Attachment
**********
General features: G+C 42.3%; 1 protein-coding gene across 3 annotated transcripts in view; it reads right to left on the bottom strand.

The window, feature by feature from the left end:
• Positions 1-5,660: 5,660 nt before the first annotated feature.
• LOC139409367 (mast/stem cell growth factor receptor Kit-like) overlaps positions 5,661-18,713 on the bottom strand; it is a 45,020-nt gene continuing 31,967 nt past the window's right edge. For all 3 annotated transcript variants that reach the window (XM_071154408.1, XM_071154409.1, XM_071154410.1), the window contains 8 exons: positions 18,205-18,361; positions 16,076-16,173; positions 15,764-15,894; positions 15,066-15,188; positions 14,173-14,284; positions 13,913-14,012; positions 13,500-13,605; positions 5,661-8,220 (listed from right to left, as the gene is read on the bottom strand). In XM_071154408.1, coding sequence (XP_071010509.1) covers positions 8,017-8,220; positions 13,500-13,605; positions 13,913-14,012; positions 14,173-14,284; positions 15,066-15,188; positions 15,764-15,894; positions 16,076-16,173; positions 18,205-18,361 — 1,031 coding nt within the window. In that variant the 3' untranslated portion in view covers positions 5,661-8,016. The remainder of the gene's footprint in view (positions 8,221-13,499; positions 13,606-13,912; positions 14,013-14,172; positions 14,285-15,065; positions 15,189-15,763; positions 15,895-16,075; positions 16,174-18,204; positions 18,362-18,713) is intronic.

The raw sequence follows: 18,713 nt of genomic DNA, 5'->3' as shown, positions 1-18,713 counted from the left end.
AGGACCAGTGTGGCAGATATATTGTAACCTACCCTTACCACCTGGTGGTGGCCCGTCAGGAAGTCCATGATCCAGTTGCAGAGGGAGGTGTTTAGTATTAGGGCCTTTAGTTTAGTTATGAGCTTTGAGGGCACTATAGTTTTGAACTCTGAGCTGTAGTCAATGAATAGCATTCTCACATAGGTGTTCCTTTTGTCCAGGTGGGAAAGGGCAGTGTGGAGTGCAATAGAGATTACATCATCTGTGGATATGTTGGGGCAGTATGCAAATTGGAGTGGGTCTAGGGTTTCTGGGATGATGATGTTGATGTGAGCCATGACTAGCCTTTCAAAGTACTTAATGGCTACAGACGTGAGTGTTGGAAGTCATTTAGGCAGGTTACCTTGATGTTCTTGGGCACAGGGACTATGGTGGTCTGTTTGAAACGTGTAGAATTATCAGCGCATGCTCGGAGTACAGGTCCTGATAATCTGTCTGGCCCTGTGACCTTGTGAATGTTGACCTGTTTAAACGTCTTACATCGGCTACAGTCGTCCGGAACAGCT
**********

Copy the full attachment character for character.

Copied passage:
General features: G+C 42.3%; 1 protein-coding gene across 3 annotated transcripts in view; it reads right to left on the bottom strand.

The window, feature by feature from the left end:
• Positions 1-5,660: 5,660 nt before the first annotated feature.
• LOC139409367 (mast/stem cell growth factor receptor Kit-like) overlaps positions 5,661-18,713 on the bottom strand; it is a 45,020-nt gene continuing 31,967 nt past the window's right edge. For all 3 annotated transcript variants that reach the window (XM_071154408.1, XM_071154409.1, XM_071154410.1), the window contains 8 exons: positions 18,205-18,361; positions 16,076-16,173; positions 15,764-15,894; positions 15,066-15,188; positions 14,173-14,284; positions 13,913-14,012; positions 13,500-13,605; positions 5,661-8,220 (listed from right to left, as the gene is read on the bottom strand). In XM_071154408.1, coding sequence (XP_071010509.1) covers positions 8,017-8,220; positions 13,500-13,605; positions 13,913-14,012; positions 14,173-14,284; positions 15,066-15,188; positions 15,764-15,894; positions 16,076-16,173; positions 18,205-18,361 — 1,031 coding nt within the window. In that variant the 3' untranslated portion in view covers positions 5,661-8,016. The remainder of the gene's footprint in view (positions 8,221-13,499; positions 13,606-13,912; positions 14,013-14,172; positions 14,285-15,065; positions 15,189-15,763; positions 15,895-16,075; positions 16,174-18,204; positions 18,362-18,713) is intronic.

The raw sequence follows: 18,713 nt of genomic DNA, 5'->3' as shown, positions 1-18,713 counted from the left end.
AGGACCAGTGTGGCAGATATATTGTAACCTACCCTTACCACCTGGTGGTGGCCCGTCAGGAAGTCCATGATCCAGTTGCAGAGGGAGGTGTTTAGTATTAGGGCCTTTAGTTTAGTTATGAGCTTTGAGGGCACTATAGTTTTGAACTCTGAGCTGTAGTCAATGAATAGCATTCTCACATAGGTGTTCCTTTTGTCCAGGTGGGAAAGGGCAGTGTGGAGTGCAATAGAGATTACATCATCTGTGGATATGTTGGGGCAGTATGCAAATTGGAGTGGGTCTAGGGTTTCTGGGATGATGATGTTGATGTGAGCCATGACTAGCCTTTCAAAGTACTTAATGGCTACAGACGTGAGTGTTGGAAGTCATTTAGGCAGGTTACCTTGATGTTCTTGGGCACAGGGACTATGGTGGTCTGTTTGAAACGTGTAGAATTATCAGCGCATGCTCGGAGTACAGGTCCTGATAATCTGTCTGGCCCTGTGACCTTGTGAATGTTGACCTGTTTAAACGTCTTACATCGGCTACAGTCGTCCGGAACAGCT